U.S. stocks rose Tuesday, closing out a strong January amid a continued flurry of corporate earnings and the start of the Federal Reserve’s latest policy meeting.
The S&P 500 (^GSPC) rose 1.5%, as it gained over 5% for the month. The Dow Jones Industrial Average (^DJI) moved up 1.1%. The technology-heavy Nasdaq Composite (^IXIC) added roughly 1.7%, ending the month with an 11% gain. It marked the Nasdaq’s best month since July and best January since 2001.
The yield on the benchmark 10-year U.S. Treasury note ticked down to 3.511% from 3.546% on Monday. The dollar index ticked down 0.21% to $102.06.
The major U.S. stock averages rebounded after tumbling on Monday, kicking off a week packed with macro events and major tech earnings.
The biggest item on the macroeconomic calendar is the FOMC’s policy meeting, which commenced on Tuesday ahead of an anticipated Wednesday decision to hike rates by quarter percentage point, bringing the federal funds to a target range of 4.5% to 4.75%. Yet It’s unclear what could come next.
“[We] expect Powell to be quite hawkish in the press conference,” Michael Feroli, chief U.S. economist at JP Morgan, wrote in a note. “We look for him to stress two themes: (i) slowing is not stopping, and (ii) don’t expect rate cuts in ’23.”
It’s also a significant week for the European Central Bank and the Bank of England, as it’s widely expected for officials to raise benchmark interest rates by 50 basis points on Thursday. Such a move would mark a slowdown from last year’s aggressive hikes, as inflation cools and unemployment levels remain low.
Elsewhere on the economic data front, consumer confidence fell to 107.1 compared to 109.0 in the prior month but remains above July 2022 levels, according to The Conference Board. Economists surveyed by Bloomberg forecasted a range of 105.0 to 112.5.
Earnings season in full force
The busiest week of the fourth-quarter earnings season kicked off, with more than 100 companies representing nearly one-third of the S&P 500’s market value reporting results.
Exxon Mobil (XOM) shares rose more than 2% Tuesday after the company reported earnings that beat expectations in the fourth quarter, while revenue came in short. The oil giant posted adjusted quarterly earnings per share of $3.40 compared to analyst forecasts of $3.29. Revenue in the quarter was $95.43 billion, lower than expectations of $97.3 billion.
McDonald’s (MCD) shares dipped after the company reported fourth-quarter earnings Tuesday morning that beat expectations as more customers visited the fast-food chain amid higher menu prices. Revenue for the quarter came in at $5.93 billion compared to $5.75 billion expected, while the company posted adjusted earnings per share of $2.59 compared to analysts forecasts of $2.44.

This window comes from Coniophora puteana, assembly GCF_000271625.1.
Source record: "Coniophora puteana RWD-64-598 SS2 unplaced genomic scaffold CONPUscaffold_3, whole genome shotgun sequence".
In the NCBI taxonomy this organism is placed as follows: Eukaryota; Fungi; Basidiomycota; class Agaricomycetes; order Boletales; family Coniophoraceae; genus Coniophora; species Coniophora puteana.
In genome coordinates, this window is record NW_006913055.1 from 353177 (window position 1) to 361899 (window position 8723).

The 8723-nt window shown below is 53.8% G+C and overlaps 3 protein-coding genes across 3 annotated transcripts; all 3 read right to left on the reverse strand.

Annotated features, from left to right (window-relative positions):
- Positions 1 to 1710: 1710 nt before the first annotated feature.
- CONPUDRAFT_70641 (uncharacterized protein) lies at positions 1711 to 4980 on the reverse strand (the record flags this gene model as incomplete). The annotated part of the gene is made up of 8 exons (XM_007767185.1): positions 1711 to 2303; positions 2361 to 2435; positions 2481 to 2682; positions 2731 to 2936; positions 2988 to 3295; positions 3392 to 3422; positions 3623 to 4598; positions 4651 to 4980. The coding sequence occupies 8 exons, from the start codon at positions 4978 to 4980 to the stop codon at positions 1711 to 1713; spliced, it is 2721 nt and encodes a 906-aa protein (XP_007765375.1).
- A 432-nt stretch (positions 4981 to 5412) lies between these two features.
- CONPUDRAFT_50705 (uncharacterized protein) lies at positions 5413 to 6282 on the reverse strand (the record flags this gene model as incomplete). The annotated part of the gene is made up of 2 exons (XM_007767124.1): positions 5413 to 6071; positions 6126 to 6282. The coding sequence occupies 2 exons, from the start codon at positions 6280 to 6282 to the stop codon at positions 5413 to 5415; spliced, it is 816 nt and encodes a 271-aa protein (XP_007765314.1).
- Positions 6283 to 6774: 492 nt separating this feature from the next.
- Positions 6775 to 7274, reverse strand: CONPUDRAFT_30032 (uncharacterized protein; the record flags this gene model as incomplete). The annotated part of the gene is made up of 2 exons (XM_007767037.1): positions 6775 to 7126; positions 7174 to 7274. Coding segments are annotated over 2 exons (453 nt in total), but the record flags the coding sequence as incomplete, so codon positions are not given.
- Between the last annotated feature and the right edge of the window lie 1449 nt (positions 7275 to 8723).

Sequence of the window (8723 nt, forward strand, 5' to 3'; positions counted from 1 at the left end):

General Motors (GM) shares rallied Tuesday, gaining more than 8%. The car maker reported a 15% rise in net income in the fourth quarter amid weak consumer spending.
United Parcel Service (UPS) posted a decline in revenue for the fourth quarter as the company delivered fewer items during the holiday season. Revenue for the quarter fell 2.7% to $27.0 billion, missing analyst expectations of $28.09 billion. UPS reported an adjusted profit of $3.62 per share for the quarter ended Dec. 31, higher than expectations of $3.59 per share.
Caterpillar Inc. (CAT) posted lower-than-expected quarterly profit, the first time since the start of the pandemic. Caterpillar reported Tuesday adjusted fourth-quarter earnings of $3.86 a share, while analysts expected $3.97.
Spotify (SPOT) reported fourth-quarter results that gave investors a mixed outlook ahead, as the company delivered a wider-than-expected loss and a beat on gross margins. Revenue for the fourth quarter missed. Meanwhile, total monthly active users surpassed expectations, coming in at 489 million compared to 478 million expected.
Finally, Pfizer (PFE) shares dipped, then rebounded after the pharma giant reported adjusted earnings of $1.14 per share on $24.29 billion in sales. The company said it expects lower sales in 2023, including a steep fall in sales for its COVID vaccine.
Elsewhere in markets, shares of Carvana (CVNA) surged on Monday by as much as 33% and rose again in Tuesday trading. According to Bespoke Investments data, Carvana is part of the list of the 35 most heavily shorted stocks in the Russell 1,000 at the moment. These stocks on average are up 18.8% this year.
Meanwhile, things will quickly turn to tech after the bell. Snap (SNAP) is set to provide an early look into what is cooking in the world of online advertising, user growth and consumer spending, following Microsoft (MSFT) signaling a continued slowdown in cloud growth in December.
Meta Platforms (META) is set to report quarterly results Wednesday, while Amazon (AMZN), Apple (AAPL), Alphabet (GOOG) are gearing up for Thursday.
Overseas, the International Monetary Fund said on Monday that it expects the global economy to slow. In the U.S., economic growth will slow to 1.4% this year as central banks continue to work to tame inflation, the IMF said.
Dani Romero is a reporter for Yahoo Finance. Follow her on Twitter @daniromerotv
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